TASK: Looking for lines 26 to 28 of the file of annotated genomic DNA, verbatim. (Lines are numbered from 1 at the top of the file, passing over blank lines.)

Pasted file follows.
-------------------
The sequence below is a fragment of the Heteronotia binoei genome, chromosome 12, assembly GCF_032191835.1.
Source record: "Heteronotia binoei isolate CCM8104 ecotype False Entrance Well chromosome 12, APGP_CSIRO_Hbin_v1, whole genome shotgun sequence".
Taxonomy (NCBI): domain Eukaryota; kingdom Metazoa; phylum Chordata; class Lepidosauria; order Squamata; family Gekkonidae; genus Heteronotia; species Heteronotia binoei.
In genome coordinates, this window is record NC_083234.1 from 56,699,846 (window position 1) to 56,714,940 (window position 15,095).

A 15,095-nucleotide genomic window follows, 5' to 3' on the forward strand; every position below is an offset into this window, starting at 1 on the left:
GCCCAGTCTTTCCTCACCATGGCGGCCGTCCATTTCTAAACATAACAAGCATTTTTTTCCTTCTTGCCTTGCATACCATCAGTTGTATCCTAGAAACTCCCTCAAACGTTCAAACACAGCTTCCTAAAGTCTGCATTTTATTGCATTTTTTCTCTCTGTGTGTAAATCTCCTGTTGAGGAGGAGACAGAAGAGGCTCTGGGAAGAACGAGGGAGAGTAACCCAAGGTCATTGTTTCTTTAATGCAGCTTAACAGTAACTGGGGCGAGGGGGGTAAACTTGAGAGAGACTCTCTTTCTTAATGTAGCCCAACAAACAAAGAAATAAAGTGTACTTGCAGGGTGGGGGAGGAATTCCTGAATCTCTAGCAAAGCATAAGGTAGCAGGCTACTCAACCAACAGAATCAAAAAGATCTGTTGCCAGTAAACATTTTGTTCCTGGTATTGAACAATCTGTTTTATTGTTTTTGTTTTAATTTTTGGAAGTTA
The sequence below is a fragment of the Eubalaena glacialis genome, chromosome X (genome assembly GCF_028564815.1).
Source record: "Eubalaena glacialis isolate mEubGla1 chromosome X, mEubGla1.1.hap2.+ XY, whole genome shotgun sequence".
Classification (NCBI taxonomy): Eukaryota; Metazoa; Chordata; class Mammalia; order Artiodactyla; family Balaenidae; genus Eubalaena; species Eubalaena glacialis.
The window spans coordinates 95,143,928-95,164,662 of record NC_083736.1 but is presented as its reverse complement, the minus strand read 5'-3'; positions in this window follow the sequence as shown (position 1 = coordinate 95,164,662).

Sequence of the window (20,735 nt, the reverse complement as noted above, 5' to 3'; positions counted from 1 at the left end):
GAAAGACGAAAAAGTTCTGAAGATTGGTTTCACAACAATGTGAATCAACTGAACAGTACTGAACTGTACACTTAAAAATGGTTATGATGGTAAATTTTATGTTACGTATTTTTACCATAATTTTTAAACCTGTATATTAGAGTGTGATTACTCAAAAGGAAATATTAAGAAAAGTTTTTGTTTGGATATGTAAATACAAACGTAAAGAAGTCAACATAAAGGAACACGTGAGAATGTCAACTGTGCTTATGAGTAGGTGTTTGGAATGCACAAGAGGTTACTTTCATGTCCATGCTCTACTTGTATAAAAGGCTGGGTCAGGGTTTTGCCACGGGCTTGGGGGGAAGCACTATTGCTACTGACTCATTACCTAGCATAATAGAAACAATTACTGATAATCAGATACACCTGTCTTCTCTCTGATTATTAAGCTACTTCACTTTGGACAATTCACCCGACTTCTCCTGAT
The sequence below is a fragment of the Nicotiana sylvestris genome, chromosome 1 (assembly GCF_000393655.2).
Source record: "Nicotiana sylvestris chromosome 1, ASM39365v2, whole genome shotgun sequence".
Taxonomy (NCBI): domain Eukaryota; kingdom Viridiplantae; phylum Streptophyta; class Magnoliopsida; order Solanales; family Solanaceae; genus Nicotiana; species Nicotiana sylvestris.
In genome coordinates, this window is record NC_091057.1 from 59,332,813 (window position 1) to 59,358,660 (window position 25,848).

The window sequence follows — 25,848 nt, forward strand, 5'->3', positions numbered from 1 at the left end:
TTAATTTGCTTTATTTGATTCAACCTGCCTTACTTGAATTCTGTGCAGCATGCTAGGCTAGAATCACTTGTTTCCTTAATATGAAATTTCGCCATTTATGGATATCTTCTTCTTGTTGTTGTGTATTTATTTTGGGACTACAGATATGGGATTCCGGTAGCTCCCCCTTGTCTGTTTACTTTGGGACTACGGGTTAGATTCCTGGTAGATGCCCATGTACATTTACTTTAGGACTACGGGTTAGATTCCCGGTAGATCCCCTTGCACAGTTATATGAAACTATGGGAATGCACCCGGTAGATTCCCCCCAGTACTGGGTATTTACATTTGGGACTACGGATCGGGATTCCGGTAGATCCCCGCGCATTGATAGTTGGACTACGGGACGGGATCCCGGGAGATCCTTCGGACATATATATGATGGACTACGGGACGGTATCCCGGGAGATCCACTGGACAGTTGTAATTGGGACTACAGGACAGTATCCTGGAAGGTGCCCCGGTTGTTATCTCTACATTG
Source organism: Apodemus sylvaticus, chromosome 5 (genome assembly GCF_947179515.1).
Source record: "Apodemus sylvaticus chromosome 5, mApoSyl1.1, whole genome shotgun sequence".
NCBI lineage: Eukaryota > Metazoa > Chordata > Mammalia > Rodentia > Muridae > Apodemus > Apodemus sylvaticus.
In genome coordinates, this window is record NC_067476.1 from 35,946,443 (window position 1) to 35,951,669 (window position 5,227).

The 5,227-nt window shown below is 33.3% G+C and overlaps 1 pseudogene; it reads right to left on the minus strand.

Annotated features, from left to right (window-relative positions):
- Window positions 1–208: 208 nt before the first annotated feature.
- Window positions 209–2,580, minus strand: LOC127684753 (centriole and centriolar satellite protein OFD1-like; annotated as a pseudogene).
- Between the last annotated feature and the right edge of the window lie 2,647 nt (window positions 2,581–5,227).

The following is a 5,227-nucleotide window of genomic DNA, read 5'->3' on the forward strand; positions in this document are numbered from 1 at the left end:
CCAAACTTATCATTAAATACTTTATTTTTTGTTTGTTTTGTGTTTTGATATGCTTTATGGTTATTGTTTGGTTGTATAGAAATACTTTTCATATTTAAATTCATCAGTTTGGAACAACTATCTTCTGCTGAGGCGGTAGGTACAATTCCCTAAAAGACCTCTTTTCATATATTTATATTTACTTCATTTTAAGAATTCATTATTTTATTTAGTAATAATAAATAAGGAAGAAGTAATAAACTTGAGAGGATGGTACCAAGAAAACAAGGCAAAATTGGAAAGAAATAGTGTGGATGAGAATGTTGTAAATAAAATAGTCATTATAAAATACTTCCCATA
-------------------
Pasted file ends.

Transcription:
- Window positions 209–2,580, minus strand: LOC127684753 (centriole and centriolar satellite protein OFD1-like; annotated as a pseudogene).
- Between the last annotated feature and the right edge of the window lie 2,647 nt (window positions 2,581–5,227).

The following is a 5,227-nucleotide window of genomic DNA, read 5'->3' on the forward strand; positions in this document are numbered from 1 at the left end: